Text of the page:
Stephanie Thornton Plymale on Trauma, Mental Illness, and Healing



Stephanie is an American dream, and she was an American nightmare. A rags to riches tale. A child, one of millions, who fell between the cracks. She was our failed school system. A girl who remained silent in the classroom, illiterate past the age of eight, without anyone taking much notice. She was our failed child protection system. The girl who lived with her siblings on the beach for a year – alone, unschooled, and free of adult supervision. The child returned to an incompetent and criminally negligent parent over and over again. 

She was our failed foster care system placed in a home of a serial sexual predator. The sister of a boy raped in a juvenile detention home. Stephanie was our failed legal system. The daughter of a girl child gang-raped by upward of a dozen grown men, none of them who were sentenced to more than two months in prison. Stephanie was the daughter of a woman driven mad by trauma and injustice. 

She was our failed healthcare system. The daughter of a woman who never once in her lifetime received adequate care for her mental illness. The daughter of a woman who was committed to countless psychiatric wards, the conditions of which was worse than any horror movie. 

Yet Stephanie Thornton Plymale is an American daughter. A descendant from America's foremost founding families – founders and builders of America. She descends from a line of women who rejected it all. A child born out of wedlock to an Italian immigrant. The granddaughter of a cab driver. The adopted daughter of a Latino short line cook. The stepdaughter of a drunk and a junkie, an armed robber and ex-convict.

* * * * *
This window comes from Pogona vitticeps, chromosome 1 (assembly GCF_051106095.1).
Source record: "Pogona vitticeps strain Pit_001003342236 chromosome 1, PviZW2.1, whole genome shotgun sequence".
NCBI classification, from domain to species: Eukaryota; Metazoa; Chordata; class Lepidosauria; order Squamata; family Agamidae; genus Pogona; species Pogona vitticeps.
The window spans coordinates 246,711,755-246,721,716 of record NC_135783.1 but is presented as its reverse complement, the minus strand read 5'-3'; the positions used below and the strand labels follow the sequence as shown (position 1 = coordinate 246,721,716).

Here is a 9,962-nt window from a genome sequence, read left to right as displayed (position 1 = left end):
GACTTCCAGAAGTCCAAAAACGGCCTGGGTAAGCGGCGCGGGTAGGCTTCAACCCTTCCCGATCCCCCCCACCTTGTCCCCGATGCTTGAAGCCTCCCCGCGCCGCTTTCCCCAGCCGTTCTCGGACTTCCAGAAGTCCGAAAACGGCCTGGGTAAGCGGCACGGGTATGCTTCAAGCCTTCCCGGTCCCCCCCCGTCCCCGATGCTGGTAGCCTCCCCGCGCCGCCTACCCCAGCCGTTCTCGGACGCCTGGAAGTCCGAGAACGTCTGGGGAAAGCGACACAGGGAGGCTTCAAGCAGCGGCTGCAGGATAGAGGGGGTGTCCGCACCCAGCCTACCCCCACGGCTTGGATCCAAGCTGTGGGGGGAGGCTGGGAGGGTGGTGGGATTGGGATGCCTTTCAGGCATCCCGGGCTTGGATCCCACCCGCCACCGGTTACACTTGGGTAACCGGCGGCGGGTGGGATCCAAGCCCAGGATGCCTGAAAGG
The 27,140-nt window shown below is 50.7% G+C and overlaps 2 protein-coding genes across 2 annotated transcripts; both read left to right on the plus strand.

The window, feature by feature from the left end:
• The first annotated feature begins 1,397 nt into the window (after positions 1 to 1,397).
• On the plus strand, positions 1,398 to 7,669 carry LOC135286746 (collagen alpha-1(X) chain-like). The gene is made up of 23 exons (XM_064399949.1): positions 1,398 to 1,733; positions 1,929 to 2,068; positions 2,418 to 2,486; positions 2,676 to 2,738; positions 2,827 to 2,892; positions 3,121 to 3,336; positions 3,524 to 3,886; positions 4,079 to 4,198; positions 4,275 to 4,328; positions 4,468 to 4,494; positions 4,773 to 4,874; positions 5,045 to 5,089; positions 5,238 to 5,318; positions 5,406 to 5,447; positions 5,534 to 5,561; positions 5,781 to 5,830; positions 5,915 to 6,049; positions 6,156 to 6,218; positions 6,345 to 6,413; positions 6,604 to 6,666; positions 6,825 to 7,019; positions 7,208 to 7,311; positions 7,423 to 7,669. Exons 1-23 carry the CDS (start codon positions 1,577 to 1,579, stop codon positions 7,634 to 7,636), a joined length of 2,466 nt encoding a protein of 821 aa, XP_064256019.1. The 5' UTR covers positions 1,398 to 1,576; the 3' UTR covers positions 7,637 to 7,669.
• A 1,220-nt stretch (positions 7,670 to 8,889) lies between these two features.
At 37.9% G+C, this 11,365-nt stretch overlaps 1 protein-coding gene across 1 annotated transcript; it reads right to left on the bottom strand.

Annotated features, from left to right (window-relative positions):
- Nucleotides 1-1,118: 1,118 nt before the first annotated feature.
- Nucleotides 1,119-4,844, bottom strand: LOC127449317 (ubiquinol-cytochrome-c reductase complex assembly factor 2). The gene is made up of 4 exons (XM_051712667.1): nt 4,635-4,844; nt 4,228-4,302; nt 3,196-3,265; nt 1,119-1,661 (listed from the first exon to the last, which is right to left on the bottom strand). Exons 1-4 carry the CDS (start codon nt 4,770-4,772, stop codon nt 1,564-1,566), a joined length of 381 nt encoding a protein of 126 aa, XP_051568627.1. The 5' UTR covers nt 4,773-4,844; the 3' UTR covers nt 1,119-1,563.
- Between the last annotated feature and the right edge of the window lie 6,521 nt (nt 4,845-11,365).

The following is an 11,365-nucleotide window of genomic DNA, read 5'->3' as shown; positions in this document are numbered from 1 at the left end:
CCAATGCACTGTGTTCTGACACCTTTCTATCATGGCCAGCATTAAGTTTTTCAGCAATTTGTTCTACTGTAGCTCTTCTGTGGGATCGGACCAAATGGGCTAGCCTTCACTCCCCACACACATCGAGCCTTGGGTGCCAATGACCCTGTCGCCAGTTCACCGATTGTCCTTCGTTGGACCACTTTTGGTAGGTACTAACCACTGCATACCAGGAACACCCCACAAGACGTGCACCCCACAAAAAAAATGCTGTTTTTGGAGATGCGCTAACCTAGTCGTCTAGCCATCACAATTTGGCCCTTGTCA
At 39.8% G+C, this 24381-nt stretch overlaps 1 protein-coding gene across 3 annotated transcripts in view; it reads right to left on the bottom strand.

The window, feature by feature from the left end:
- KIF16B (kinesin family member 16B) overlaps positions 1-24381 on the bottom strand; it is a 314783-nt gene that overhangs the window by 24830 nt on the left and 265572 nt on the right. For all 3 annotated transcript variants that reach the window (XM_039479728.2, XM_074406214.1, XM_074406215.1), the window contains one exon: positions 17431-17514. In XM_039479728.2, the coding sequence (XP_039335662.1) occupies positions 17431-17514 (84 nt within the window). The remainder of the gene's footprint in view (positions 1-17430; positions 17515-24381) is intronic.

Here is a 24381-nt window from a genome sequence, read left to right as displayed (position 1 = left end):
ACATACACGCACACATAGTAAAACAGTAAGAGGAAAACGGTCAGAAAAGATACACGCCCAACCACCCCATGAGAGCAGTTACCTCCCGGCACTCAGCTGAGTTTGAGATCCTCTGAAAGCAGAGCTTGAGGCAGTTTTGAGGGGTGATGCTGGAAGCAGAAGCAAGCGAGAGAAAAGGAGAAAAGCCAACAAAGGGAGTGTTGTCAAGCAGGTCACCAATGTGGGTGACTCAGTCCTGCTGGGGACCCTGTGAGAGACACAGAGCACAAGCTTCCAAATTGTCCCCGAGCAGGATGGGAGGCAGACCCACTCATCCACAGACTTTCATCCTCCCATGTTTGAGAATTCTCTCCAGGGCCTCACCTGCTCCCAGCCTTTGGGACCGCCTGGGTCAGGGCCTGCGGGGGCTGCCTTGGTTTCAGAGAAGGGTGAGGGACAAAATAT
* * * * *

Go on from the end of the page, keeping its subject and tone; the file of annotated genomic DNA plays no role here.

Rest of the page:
Today Stephanie joins us on the show to discuss her first book American Daughter, a memoir. 


  • Why Stephanie decided to share her story after years of hiding it from the world
  • The horrific trauma Stephanie's mother experienced as a child and how her unprocessed trauma presented itself later in life
  • How Stephanie helped her mother release her trauma
  • What it was like for Stephanie to grow up in a toxic home with a stepfather who struggled with substance use and how she later found forgiveness
  • How as a child, Stephanie had to buy drugs and steal food for her mother and stepfather
  • Why Stephanie believes her memoir, American Daughter, is about not living in a state of judging other people
  • How eye movement desensitization and reprocessing (EMDR) helped Stephanie process and heal her trauma and triggers
  • What life was like living in isolation in the Dependent Unit of the State of California
  • How the foster care system failed Stephanie by placing her in a home with a sexual predator where she was repeatedly sexually assaulted
  • What it felt like for Stephanie to go from having no family history to discovering she descends from America's foremost founding families 
  • The possibilities of what her mother's life might have looked like had she received the proper mental health treatment she needed to process through her trauma
  • What Stephanie's relationship looked like with her mother towards the end of her mother's life
  • How her childhood shaped how she showed up as a mother to her own children






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